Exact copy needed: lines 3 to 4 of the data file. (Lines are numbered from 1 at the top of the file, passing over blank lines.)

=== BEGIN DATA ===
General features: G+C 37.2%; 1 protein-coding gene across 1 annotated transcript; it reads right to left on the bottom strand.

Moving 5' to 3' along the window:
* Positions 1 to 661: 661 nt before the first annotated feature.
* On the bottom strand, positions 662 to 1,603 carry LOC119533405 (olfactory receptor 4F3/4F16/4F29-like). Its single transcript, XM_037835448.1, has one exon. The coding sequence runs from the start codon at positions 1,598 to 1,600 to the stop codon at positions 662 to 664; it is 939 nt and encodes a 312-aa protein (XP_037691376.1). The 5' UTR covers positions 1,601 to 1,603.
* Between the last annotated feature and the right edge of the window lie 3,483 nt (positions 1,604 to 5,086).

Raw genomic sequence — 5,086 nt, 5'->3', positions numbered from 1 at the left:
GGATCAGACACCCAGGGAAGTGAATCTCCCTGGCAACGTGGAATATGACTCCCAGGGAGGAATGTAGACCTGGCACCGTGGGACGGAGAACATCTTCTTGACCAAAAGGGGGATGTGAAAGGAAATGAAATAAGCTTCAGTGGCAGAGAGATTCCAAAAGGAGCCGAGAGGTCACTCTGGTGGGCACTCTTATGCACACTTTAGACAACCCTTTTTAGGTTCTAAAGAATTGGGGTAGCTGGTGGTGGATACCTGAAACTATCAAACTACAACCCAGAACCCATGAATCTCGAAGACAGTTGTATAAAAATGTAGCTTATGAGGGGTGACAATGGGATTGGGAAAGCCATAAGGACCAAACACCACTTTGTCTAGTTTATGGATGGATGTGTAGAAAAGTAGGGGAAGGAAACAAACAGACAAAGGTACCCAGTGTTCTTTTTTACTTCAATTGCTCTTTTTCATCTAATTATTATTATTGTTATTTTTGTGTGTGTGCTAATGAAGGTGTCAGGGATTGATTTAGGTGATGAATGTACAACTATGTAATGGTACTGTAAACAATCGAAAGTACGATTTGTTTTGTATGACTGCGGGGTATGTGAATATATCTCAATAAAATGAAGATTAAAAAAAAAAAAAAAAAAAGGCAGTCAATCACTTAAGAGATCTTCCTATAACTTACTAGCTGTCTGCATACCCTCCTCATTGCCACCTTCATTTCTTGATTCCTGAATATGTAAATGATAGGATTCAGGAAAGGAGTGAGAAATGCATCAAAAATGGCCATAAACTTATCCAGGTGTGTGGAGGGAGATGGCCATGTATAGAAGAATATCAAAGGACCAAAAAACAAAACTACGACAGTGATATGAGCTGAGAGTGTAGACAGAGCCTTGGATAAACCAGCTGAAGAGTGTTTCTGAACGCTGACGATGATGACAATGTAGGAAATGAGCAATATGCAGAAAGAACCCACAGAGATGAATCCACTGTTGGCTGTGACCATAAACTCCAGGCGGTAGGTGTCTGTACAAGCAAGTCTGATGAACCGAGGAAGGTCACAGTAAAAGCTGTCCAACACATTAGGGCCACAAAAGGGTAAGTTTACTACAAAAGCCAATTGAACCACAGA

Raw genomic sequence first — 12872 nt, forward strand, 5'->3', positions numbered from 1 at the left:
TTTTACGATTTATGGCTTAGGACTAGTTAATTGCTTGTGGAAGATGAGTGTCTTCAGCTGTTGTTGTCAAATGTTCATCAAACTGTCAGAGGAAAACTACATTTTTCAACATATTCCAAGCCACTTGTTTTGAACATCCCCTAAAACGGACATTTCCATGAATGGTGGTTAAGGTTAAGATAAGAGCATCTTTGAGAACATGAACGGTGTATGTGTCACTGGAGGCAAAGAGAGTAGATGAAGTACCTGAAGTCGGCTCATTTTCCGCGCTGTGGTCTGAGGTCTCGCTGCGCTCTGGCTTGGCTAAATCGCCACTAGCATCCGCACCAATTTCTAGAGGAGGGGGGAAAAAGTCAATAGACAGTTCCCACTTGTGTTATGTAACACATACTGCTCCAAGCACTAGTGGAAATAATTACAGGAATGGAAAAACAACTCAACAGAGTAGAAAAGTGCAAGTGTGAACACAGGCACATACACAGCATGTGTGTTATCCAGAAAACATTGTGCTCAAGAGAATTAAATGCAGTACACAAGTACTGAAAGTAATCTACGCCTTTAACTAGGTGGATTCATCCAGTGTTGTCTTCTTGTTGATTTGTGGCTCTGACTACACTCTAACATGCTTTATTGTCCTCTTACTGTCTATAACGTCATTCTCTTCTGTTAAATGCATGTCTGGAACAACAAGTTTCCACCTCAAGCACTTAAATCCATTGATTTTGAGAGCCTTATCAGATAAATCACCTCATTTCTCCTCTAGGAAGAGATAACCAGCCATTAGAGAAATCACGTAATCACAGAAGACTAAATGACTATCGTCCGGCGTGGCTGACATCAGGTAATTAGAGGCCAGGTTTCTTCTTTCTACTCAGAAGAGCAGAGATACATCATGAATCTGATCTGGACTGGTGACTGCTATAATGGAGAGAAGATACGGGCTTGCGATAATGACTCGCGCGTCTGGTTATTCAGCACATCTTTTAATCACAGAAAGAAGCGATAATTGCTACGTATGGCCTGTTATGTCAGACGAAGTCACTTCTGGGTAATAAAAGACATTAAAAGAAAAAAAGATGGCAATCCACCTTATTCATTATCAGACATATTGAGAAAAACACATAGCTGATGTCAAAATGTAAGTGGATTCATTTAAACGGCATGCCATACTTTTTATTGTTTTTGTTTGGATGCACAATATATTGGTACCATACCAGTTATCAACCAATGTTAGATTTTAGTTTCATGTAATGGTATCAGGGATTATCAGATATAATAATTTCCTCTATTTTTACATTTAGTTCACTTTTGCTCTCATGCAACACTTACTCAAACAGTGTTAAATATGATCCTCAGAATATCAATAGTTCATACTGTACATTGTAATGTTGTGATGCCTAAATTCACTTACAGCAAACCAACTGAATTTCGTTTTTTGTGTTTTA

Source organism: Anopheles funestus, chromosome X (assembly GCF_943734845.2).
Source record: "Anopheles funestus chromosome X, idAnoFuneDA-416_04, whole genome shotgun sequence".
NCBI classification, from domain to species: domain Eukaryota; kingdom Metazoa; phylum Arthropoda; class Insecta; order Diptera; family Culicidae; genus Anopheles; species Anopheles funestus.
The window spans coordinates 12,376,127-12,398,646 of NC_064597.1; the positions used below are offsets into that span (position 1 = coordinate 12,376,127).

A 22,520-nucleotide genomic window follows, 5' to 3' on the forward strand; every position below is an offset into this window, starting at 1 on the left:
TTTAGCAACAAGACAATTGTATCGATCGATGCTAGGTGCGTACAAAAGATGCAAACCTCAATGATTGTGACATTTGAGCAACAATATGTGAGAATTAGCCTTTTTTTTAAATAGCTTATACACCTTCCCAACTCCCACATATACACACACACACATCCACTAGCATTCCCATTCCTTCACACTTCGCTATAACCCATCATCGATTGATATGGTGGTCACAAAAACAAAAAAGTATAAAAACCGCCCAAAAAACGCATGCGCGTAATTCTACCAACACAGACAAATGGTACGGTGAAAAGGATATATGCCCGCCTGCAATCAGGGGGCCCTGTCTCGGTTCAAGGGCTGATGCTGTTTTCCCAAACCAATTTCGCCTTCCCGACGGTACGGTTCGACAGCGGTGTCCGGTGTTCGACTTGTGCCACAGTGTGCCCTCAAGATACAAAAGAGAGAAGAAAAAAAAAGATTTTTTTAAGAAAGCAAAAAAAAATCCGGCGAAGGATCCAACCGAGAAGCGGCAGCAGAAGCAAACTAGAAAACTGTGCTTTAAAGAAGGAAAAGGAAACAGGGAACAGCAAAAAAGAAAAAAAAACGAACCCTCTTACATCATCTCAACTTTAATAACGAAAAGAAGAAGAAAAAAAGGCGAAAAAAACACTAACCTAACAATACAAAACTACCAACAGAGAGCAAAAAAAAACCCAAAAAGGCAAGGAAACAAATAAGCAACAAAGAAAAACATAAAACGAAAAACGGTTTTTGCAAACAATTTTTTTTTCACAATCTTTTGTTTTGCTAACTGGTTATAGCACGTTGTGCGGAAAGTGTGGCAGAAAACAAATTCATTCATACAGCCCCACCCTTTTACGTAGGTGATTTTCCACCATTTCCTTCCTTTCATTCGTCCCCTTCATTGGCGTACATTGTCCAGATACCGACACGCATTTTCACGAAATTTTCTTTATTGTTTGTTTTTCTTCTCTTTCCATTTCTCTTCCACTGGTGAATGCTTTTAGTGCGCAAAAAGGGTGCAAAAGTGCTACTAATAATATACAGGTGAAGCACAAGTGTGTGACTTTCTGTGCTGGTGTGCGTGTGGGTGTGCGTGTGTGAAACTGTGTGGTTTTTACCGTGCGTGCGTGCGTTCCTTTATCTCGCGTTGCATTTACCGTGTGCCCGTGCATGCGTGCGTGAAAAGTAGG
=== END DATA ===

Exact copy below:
* Positions 1 to 661: 661 nt before the first annotated feature.
* On the bottom strand, positions 662 to 1,603 carry LOC119533405 (olfactory receptor 4F3/4F16/4F29-like). Its single transcript, XM_037835448.1, has one exon. The coding sequence runs from the start codon at positions 1,598 to 1,600 to the stop codon at positions 662 to 664; it is 939 nt and encodes a 312-aa protein (XP_037691376.1). The 5' UTR covers positions 1,601 to 1,603.